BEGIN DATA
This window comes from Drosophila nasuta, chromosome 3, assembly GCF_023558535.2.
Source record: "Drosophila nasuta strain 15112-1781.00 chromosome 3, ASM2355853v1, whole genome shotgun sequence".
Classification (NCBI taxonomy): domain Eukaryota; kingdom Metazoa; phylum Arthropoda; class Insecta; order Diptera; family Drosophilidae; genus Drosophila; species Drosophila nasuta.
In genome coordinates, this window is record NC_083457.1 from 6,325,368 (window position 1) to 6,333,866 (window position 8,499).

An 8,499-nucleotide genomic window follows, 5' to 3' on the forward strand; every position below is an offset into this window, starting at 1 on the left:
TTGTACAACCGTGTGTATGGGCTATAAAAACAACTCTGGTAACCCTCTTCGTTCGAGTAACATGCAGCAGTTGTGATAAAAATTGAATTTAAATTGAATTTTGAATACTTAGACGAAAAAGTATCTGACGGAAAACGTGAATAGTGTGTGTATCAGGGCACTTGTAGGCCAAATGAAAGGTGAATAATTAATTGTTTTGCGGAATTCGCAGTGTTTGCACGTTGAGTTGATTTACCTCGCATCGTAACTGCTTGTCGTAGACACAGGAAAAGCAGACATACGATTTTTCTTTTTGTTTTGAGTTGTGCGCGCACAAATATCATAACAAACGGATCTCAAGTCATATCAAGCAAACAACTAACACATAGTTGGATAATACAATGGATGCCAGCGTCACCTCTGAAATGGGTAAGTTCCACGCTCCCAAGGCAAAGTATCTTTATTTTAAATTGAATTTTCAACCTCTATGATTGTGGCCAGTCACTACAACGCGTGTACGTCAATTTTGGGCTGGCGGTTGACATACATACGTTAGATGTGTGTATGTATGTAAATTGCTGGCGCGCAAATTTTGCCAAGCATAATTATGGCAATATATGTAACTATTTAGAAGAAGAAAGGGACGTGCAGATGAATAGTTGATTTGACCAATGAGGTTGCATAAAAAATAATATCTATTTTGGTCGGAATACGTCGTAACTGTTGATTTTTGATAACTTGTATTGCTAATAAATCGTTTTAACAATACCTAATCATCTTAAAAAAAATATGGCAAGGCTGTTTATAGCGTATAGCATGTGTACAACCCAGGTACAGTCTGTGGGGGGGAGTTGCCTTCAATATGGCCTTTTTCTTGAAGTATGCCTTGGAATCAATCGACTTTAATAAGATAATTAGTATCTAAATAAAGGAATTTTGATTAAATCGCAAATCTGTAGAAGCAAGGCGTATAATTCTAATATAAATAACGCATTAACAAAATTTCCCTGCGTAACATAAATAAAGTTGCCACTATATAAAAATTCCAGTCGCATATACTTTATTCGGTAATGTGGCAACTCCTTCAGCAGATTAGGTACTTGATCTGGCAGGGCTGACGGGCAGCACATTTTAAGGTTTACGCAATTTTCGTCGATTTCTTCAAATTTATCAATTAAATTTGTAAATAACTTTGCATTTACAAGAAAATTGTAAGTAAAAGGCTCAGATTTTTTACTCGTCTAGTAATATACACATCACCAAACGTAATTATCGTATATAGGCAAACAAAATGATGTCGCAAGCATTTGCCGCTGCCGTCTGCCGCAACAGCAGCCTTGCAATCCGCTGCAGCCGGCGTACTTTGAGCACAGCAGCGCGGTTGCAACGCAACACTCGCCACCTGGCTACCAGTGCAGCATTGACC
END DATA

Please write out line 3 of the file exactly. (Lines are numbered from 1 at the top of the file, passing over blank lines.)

Classification (NCBI taxonomy): domain Eukaryota; kingdom Metazoa; phylum Arthropoda; class Insecta; order Diptera; family Drosophilidae; genus Drosophila; species Drosophila nasuta.